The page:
University of Vermont

Society of Physics Students

Alumnus Named Outstanding Teacher of the Year by Mayor of Philadelphia

Zachary Wright ’05 was named 2012-13 Outstanding Teacher of the Year by Philadelphia Mayor Michael Nutter for his work in creating a partnership between the University of Vermont and the Mastery Charter School.

Wright, who graduated with a bachelor's in English from UVM and teaches 12th grade English and AP Literature, was one of 40 teachers and counselors nominated by principals across Philadelphia and was given the award at the Top of the Class Ceremony in Philadelphia, along with three other teachers. His creation of the Mastery Catamount Scholarship allows for up to five Mastery Charter School students to attend UVM on grants, scholarships and work study with student loan responsibility not exceeding $5,500 per year. Two students will enter UVM in the fall on the scholarships.

The idea for the scholarship started with a call by Wright to the UVM Admissions Office to inquire about Discovering UVM, a program assisting high school seniors from underrepresented groups with their college search by exploring academic and extracurricular offerings at UVM during a two-day immersion program. Wright worked with Deborah Gale, associate director of diversity and international admissions, to initiate the relationship between UVM and Mastery Charter, and credits Alan Tinkler, assistant professor in education and social services; Ellen Baker, director of teacher education; Beth Wiser, director of admissions; Chris Lucier, vice president for enrollment management; and senior admissions counselor Max Tracy for guiding him through the process of implementing the innovative scholarship program.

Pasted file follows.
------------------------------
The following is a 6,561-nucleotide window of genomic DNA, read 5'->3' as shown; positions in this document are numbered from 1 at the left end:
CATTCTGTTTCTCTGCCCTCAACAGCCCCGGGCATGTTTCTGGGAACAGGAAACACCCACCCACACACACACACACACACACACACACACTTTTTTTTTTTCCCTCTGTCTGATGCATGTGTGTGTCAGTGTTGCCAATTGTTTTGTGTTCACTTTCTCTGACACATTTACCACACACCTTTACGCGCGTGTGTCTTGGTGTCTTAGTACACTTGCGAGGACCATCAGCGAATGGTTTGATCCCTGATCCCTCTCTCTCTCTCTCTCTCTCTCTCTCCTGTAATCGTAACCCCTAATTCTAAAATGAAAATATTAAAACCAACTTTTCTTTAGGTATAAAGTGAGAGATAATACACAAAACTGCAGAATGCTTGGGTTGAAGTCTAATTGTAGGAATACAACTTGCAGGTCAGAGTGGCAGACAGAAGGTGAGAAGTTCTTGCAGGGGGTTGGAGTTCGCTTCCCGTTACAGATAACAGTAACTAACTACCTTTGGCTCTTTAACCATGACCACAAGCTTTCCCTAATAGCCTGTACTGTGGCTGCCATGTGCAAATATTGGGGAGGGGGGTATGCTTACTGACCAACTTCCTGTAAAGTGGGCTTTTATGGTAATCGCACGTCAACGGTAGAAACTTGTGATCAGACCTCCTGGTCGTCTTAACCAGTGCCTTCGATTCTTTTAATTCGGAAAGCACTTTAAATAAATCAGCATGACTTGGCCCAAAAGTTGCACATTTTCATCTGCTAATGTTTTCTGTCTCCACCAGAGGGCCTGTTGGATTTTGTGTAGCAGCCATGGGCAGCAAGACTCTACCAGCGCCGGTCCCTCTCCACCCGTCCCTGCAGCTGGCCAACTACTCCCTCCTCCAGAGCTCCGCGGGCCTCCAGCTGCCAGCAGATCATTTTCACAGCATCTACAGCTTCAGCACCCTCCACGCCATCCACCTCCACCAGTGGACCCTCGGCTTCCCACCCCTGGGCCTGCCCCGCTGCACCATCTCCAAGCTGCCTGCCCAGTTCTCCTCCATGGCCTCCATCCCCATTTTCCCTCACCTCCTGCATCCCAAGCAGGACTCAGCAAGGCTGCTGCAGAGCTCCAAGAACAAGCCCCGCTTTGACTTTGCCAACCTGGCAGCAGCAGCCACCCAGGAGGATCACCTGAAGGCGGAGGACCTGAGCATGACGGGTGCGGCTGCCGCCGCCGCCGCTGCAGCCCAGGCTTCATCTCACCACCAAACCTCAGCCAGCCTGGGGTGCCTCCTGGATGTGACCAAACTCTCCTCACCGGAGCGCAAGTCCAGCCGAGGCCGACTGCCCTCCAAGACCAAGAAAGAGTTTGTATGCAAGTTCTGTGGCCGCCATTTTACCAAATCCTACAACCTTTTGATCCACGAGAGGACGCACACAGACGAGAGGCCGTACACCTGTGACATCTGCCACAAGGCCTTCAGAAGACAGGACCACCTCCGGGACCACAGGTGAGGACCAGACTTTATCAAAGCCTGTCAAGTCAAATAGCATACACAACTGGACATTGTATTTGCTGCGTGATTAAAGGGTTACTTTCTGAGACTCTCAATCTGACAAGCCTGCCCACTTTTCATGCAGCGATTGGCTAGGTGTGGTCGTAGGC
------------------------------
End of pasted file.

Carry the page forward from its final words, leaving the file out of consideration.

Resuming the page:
“While I was of course honored, the recognition would be incomplete without passing it along to those at UVM who were absolutely essential to the creation of this partnership,” said Wright. “I am certain that we all found ourselves in the world of education because we all in some way wanted to help children, improve our communities, and be a part of social change. Most educators never get a chance to see the impact they’ve made, but we, through our work together, have and will continue to change the lives of these young people from West Philadelphia.”